When it comes to the health of Minnesota, systemic and structural racism are the ultimate underlying condition.

While our state is considered one of the healthiest in the country, the stark truth is that Minnesotans who identify as Black, Indigenous, Latinx, Asian Pacific Islander, or as other people of color have less opportunity for good health and experience worse health outcomes. In fact, Minnesota has some of the greatest racial health inequities in the nation.

It is a disturbing paradox. Our state is home to a strong health care industry and world-renowned research institutions and facilities. We are a leader in passing policies that promote better health, such as the Freedom to Breathe Act. Yet, in their first year of life, African American and Indigenous babies in Minnesota die at twice the rate of white babies. 

In St. Paul’s Frogtown neighborhood, life expectancy is 70 years, whereas in nearby, more affluent neighborhoods, it’s 83 years. Just a three-mile stretch on Interstate 94 equals a 13-year difference in lifespan, illuminating our vast racial and health inequities. 

These health inequities have no biological cause. Rather, our Minnesotan reality is that race continues to be the ultimate “force multiplier” of inequity, and systemic and structural racism are the ultimate underlying condition.

This unjust truth has been reality for a long time. Despite this— and less than a year after Minnesota was the epicenter of a worldwide racial justice movement— 42 percent of recently surveyed Minnesotans still believe racism is not a significant problem in our state. Meanwhile, among those communities directly experiencing racism  and racial inequities (that is, Black, Indigenous, Latinx, Asian Pacific Islanders and other communities of color) and the inequities it brings, almost 80 percent say racism is a significant problem.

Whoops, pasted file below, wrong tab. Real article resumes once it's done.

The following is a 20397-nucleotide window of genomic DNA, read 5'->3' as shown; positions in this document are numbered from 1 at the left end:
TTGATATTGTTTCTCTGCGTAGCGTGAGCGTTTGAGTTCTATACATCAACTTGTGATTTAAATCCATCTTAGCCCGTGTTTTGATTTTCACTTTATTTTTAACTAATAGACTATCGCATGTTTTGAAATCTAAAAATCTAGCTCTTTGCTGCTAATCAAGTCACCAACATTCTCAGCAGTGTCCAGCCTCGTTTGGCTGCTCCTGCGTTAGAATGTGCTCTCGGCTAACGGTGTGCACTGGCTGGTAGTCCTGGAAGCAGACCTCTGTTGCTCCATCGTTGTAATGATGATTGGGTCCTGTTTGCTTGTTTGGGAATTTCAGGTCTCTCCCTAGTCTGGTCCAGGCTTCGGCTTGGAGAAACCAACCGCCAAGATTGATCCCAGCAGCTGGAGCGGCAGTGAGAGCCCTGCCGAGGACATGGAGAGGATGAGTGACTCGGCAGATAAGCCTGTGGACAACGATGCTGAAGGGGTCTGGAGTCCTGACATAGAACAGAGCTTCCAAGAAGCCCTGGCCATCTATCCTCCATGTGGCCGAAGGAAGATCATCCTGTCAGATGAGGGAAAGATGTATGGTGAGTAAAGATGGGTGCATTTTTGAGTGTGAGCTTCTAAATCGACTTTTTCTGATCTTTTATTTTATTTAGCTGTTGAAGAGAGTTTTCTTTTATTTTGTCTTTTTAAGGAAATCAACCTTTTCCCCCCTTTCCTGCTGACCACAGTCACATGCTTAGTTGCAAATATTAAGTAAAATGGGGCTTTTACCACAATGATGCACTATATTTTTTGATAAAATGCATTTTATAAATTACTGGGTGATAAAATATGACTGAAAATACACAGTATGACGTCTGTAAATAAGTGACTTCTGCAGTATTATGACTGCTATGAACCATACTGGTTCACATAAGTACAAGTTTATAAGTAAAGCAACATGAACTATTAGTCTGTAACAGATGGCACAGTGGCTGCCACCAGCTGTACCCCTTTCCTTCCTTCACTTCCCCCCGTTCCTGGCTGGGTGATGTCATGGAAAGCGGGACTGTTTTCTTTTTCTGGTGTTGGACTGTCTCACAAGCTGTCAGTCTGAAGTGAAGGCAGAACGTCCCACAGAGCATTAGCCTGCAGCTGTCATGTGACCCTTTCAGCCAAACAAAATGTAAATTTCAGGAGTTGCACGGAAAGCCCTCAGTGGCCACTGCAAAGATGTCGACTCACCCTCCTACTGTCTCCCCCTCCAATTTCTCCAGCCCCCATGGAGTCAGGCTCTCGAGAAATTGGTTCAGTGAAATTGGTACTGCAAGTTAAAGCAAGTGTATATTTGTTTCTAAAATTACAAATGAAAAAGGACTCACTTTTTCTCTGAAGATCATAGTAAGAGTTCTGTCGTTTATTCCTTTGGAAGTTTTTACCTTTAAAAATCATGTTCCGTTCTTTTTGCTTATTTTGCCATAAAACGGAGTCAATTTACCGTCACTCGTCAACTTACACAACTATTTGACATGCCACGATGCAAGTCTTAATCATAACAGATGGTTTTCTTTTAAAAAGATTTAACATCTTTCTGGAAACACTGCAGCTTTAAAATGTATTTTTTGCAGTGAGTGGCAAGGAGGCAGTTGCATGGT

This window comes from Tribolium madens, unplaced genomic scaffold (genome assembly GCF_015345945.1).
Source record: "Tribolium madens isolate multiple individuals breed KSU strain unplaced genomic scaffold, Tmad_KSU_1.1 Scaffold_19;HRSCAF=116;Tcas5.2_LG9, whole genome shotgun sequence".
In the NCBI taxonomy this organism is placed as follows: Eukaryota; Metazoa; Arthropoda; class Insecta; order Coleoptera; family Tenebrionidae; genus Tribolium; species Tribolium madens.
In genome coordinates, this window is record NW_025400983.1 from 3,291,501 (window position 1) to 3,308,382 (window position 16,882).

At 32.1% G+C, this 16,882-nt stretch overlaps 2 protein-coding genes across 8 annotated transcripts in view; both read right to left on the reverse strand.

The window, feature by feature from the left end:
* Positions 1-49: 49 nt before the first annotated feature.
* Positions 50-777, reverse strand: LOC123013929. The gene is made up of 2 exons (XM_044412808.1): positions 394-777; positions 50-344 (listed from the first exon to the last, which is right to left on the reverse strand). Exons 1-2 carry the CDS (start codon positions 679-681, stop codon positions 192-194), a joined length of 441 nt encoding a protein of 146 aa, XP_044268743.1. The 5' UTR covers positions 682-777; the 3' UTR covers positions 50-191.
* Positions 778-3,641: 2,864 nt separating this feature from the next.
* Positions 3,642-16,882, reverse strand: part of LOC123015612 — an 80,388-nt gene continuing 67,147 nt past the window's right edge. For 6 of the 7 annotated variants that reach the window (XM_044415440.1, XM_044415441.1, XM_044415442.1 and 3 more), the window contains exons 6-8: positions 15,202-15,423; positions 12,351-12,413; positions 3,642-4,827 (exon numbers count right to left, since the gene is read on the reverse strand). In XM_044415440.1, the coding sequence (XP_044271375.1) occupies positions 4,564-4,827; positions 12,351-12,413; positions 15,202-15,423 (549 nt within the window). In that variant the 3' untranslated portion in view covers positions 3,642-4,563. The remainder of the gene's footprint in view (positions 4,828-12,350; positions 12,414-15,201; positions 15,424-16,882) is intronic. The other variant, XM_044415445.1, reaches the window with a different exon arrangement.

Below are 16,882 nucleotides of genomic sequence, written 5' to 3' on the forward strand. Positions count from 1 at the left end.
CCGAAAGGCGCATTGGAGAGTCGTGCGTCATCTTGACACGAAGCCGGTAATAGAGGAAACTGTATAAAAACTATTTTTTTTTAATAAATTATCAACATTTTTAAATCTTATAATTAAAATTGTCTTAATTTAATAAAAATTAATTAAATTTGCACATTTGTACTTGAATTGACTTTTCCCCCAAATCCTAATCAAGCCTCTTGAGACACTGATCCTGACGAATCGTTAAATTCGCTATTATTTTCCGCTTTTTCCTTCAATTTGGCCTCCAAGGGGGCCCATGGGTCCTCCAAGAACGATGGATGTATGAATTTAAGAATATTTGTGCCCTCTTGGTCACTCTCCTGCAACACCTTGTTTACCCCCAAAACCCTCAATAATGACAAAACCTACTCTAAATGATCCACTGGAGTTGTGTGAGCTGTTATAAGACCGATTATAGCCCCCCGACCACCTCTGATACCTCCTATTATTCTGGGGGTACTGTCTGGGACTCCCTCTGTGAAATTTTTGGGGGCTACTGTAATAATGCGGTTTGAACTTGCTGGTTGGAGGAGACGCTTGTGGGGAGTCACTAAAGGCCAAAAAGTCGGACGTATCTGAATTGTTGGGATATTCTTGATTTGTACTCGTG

These sobering results must galvanize all businesses and individuals— particularly those who represent white mainstream culture— to shift away from a “‘none-of-my-business”’ mindset and instead make racism and its impact on health everyone’s business.

Last year, many organizations, municipal and county governments, and the Minnesota House of Representatives declared that racism is a public health crisis. The statewide resolution failed in the Senate, highlighting that legislators do not see eye-to-eye on this issue—and neither do a lot of Minnesotans. 

While nearly two-thirds (64 percent) of Black, Indigenous and people of color in Minnesota say racism is a public health crisis, a majority of white Minnesotans (57 percent) disagree.

The reality is that racism can be fatal— plain and simple. Racial and health inequities exist because people don’t have equitable access to things like health care, healthy food, or a safe place to live. This lack of access impacts health and is rooted in structural racism, which has taken a damaging toll on the health of our state for generations.

Recognizing racism’s impact on health is a start, but there is much more all of us can do. Our organization created anti-racism resources and action steps for businesses and individuals at BlueCrossMN.com/healthequity to support journeys toward anti-racism and to start to address embedded inequities.   

It’s long overdue for us all to come together to dismantle racism. Once we do, we can aggressively work to create true health equity.